I can appreciate the weirdness such thinking poses to our modern Western 21st century thinking. Indeed, when I first read Walton’s book, I wasn’t convinced until I read it a second time and realized I had misunderstood a lot of what he was saying. [7]Aside from aiding in the memorization of information for people with learning disorders like myself, this is just another reason why it pays to read a book more than once. Therefore, I’ll present an illustration to help McGrew and others who read this.

Suppose a construction worker gets in a time machine and goes back to the year 3,000 BC. Suppose he takes some wood from a tree and makes a cabin. It’s empty, no furniture, no one is living in it. An ancient might ask the construction worker “Aren’t you going to finish creating this home?” The building is, from a material ontology, already finished. But from a functional ontology, it isn’t finished until the cabin begins to function as a home for residence. The hypothetical ancient’s question might baffle our time traveling construction worker. “What are you talking about?” he may ask. “There’s nothing left to build. It’s ready to be lived in.” “But no one is living in it. You have a house, but not a home.” After some dialogue, the construction worker from the future puts a bed in the house and some lamps to light up the place after dark. The ancient comes in one night and looks around at what he’s done with the place. “Now you’re finished creating the home”.

In a different scenario, a home decor team might arrive in the time machine and set up a pre-existing cabin to be lived in. Perhaps the cabin had been sitting there for hundreds of years prior to the decor team setting it up, and having someone begin living in it. In this ancient person’s mind both the construction worker and the decor team “created” a home to live in. The former introduced both the material and the functions, the latter played no part in the house’s material formation but did provide the necessary functions. The construction worker might introduce the physical form of the cabin and the functions at the same time, or there might be gap. But without it serving the purpose of housing a human, it is, in the ancient’s mind, “Non-existent”. Whether it has physical form or not.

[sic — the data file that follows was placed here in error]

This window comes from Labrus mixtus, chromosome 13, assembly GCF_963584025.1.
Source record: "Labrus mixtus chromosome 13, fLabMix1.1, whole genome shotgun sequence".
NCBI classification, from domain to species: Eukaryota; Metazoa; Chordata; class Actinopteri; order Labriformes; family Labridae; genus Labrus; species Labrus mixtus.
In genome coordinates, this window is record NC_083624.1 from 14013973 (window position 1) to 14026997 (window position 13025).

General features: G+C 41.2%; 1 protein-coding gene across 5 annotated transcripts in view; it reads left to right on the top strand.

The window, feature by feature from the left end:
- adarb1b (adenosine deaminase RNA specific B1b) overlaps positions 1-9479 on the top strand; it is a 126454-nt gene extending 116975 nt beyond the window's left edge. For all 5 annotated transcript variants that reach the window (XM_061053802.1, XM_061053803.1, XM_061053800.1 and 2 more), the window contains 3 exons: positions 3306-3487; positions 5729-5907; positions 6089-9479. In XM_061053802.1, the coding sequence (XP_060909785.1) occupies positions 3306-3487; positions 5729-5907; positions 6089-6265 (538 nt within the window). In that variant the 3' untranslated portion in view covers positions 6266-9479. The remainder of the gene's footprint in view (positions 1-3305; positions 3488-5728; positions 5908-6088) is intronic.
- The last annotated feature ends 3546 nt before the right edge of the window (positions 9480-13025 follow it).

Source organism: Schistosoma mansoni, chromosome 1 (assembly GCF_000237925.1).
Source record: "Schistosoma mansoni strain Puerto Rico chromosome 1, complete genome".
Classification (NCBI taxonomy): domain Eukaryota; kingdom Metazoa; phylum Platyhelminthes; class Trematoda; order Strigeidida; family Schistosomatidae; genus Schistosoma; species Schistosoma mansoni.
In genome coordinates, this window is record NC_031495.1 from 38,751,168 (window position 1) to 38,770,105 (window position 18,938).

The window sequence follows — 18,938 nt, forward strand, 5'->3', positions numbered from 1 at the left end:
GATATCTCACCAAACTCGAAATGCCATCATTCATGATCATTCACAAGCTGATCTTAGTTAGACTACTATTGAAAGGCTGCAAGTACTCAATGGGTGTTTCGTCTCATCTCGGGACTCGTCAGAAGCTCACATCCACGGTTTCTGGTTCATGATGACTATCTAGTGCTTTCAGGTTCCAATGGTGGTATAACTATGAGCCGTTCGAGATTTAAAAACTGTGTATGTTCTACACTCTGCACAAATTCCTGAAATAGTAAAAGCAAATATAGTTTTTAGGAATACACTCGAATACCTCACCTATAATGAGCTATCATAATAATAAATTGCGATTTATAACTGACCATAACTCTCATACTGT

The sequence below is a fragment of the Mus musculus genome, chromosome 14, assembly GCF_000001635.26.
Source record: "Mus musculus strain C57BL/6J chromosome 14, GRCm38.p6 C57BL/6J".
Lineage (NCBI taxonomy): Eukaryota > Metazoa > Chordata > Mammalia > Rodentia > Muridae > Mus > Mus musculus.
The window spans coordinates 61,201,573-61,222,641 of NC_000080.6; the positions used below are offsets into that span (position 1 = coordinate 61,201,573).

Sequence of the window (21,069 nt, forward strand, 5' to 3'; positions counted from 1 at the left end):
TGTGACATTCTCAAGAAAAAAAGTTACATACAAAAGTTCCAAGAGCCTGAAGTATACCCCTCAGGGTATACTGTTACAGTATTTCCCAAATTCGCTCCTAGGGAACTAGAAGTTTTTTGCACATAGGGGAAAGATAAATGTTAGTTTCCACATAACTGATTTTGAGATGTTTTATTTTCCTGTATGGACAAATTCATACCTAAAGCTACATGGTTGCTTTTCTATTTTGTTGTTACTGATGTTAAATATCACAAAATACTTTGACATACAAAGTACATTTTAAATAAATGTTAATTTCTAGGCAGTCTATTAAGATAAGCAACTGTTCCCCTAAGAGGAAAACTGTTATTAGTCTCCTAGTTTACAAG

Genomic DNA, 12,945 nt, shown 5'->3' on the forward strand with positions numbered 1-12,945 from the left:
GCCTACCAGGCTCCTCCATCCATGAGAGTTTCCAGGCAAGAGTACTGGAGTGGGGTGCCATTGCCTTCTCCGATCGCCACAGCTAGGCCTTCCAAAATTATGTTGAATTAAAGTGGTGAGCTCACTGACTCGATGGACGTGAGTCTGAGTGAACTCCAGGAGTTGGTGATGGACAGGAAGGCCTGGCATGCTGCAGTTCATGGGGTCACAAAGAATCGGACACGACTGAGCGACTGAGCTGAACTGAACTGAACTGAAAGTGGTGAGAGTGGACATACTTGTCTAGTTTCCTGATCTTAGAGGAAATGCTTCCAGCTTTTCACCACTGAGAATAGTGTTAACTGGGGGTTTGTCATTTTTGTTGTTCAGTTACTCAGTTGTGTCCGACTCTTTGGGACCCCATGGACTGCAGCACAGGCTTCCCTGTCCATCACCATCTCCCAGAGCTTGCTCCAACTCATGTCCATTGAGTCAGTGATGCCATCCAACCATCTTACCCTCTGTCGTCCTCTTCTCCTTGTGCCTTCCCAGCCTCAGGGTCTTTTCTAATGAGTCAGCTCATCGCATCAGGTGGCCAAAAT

Walton Does Not Answer The Question Of What An Observer Would Have Seen Prior To The Creation Week

Dr. Lydia McGrew writes \\”Walton explicitly dodges and refuses to answer the question of what an observer would have seen in those seven literal days when he includes that question in his FAQ (pp. 169-170). (One wonders in that case what the point was of including the question in the FAQ.) However, he seems to answer the question on pp. 97-99 by implying that an observer at least up to the time of the creation of man (about which he says little in this book) would have seen nothing but the world continuing to exist physically (the sun shining, the animals living, the plants growing) as it had been for whatever previous aeons had passed. Having just said that everything would already have been physically in place, possibly for a very long time, prior to the Genesis 1 week, he continues a metaphor he has been using of a college campus:

‘The observer in Genesis 1 would see day by day that everything was ready to do for people what it had been designed to do. It would be like taking a campus tour just before students were ready to arrive to see all the preparations that had been made and how everything had been designed, organized and constructed to serve students.’ (p. 99)”\\ [8]Lydia McGrew, “Review Of John H. Walton’s ‘The Lost World Of Genesis One’, What’s Wrong With The World, March 12th 2015 — … Continue reading

McGrew then goes on to say that she is not saying Walton’s view is that the world was physically chaotic or frozen in time as many have interpreted Dr. William Lane Craig to be saying in his critiques of Walton. Very good, for that is not what Walton was saying. Nevertheless, I think that was an attempt at a reductio ad absurdum on the part of Dr. Craig. The idea that the world was physically chaotic contradicts the scientific evidence of what transpired billions of years prior to the evolution of humans, and the idea that everything was just frozen in time is bizarre. Yet if these things weren’t the case, how could it be that things existed without having a function? Well, again, as I said in the aforementioned subheader, the function Walton asserts is anthropologically oriented function.